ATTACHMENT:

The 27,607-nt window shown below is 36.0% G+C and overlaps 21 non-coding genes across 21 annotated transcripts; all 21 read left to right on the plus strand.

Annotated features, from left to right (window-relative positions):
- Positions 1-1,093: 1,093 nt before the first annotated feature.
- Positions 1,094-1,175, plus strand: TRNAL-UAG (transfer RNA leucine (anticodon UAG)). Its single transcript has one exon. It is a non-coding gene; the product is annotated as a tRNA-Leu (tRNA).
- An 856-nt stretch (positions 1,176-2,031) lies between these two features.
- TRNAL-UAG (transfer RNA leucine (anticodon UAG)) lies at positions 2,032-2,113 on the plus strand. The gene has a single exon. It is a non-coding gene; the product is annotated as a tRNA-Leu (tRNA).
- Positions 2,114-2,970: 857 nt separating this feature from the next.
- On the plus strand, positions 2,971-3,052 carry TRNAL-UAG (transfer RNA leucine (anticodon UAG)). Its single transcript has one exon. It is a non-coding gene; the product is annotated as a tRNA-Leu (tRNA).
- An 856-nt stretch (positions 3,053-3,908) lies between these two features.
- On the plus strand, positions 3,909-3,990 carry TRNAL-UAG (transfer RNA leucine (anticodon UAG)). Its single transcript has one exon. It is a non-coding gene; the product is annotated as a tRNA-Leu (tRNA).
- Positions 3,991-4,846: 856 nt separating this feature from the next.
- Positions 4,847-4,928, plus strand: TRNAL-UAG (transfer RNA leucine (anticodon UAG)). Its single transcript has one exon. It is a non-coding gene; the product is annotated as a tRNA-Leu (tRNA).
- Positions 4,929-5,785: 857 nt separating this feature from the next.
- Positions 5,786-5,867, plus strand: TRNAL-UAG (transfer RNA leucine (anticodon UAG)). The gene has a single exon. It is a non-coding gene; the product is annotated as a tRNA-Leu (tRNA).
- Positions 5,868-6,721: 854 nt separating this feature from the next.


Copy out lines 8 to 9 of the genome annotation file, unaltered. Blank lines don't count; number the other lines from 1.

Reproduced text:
- On the plus strand, positions 2,971-3,052 carry TRNAL-UAG (transfer RNA leucine (anticodon UAG)). Its single transcript has one exon. It is a non-coding gene; the product is annotated as a tRNA-Leu (tRNA).
- An 856-nt stretch (positions 3,053-3,908) lies between these two features.